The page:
U.S. corn futures advanced Tuesday as Mexico made a rare purchase nearly two years out, sparking concerns that tight supplies are here to stay.
Corn for July delivery, the most actively traded contract, rose 4 1/2 cents, or 0.6%, to $7.36 1/2 a bushel at the Chicago Board of Trade. Corn for December delivery, which represents the crop that will be harvested this autumn, jumped 9 1/2 cents, or 1.4%, to $6.76 1/2 a bushel. Soybean futures advanced as well, while wheat tumbled.
Mexico's purchases of 822,960 metric tons of corn surprised traders because two-thirds was for delivery in the 2011-12 marketing year, which begins in September, and one-third was for delivery in the 2012-13 marketing year, which begins in September 2012. It is unusual for buyers to book corn more than a year ahead of time, as the outlook for the next crop is unknown.
The deals indicate Mexico is protecting itself against the potential for a disappointing harvest this autumn, analysts said. There is little room for error with the crop because inventories from the last harvest are expected to reach a 15-year low this year.
"They're trying to secure inventory," said Larry Glenn, broker and analyst at Frontier Ag, a brokerage firm in Kansas.
Traders are keeping a close eye on demand after corn futures reached a record high in April on strong sales to foreign buyers and to domestic ethanol and livestock producers. Prices have since pulled back about 6%.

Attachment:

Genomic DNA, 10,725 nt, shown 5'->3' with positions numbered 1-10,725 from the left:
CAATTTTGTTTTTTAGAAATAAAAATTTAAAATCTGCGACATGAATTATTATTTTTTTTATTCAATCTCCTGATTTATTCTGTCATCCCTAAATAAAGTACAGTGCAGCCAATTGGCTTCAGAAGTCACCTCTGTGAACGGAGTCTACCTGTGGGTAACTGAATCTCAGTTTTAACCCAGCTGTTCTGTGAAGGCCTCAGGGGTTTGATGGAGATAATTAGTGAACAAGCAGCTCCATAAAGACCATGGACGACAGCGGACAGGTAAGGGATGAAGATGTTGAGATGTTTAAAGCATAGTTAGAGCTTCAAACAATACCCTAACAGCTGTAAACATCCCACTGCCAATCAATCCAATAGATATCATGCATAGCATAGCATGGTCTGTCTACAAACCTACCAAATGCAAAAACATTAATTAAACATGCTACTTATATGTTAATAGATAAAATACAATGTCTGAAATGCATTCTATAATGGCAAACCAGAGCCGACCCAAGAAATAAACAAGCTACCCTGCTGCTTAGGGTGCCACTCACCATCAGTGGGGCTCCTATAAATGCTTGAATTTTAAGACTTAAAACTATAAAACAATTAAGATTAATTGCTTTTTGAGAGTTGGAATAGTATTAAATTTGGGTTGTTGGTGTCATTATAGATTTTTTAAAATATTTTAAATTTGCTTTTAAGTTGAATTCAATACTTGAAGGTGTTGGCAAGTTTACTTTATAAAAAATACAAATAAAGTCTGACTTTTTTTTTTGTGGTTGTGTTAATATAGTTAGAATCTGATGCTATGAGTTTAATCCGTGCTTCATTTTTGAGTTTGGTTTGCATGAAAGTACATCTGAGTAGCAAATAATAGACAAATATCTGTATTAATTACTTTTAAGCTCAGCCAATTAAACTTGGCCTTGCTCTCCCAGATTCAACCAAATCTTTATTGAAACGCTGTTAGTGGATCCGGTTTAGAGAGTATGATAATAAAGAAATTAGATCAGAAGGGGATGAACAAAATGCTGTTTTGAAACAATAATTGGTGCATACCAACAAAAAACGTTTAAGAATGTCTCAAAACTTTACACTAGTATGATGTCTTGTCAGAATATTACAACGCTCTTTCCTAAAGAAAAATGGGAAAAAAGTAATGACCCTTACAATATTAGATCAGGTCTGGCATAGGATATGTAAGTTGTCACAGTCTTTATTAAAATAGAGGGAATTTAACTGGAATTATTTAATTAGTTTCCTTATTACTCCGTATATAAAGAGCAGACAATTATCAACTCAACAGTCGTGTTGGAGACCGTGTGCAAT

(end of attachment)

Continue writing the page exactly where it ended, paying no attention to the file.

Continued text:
Mexico's purchases came after corn prices tumbled 2.9% Monday under pressure from forecasts for favorable crop weather. Tuesday's sales underscore the fact that it will be difficult for farmers to rebuild inventories in the coming year because grain users will buy aggressively when prices decline, said Jim Gerlach, president of A/C Trading, a brokerage in Indiana.
The U.S. Department of Agriculture is expected to tighten its outlook for old-crop and new-crop inventories in its monthly crop report Thursday. The agency will forecast corn inventories at 800 million bushels for the end of the next crop marketing year Aug. 31, 2012, down 11% from last month's estimate, according to the average prediction of 19 analysts surveyed by Dow Jones Newswires.
In other news, soybean futures felt support from uncertainties surrounding the upcoming crop as well. Planting in the eastern Midwest continued to lag due to wetness, encouraging traders to maintain risk premium in the market, analysts said. Soybeans for July delivery rose 10 3/4 cents, or 0.8%, to $13.94 a bushel.
Wheat futures bucked the trend and tumbled as beneficial rains fell in dry areas of Western Europe and the U.S. harvest accelerated. Soft red winter wheat for July delivery ended down 10 1/4 cents, or 1.4%, at $7.33 3/4 a bushel.
July soymeal settled up 2.4% at $368 per short ton, while July soyoil slipped 0.2% to 57.93 cents a pound. July oats dropped 0.3% to $3.71 a bushel, and July ethanol gained 0.8% to $2.622 per gallon. July rice rose 0.2% to $14.77 per hundredweight.
At the Kansas City Board of Trade, hard red winter wheat for July delivery fell 1.7% to $8.74 1/2 a bushel. At the MGEX in Minneapolis, hard red spring wheat for July delivery sank 5.5% to $9.84 3/4 a bushel in a setback from a nearly three-year high. Prices pulled back after surging on concerns farmers wouldn't plant as much spring wheat as expected due to wet weather delaying field work.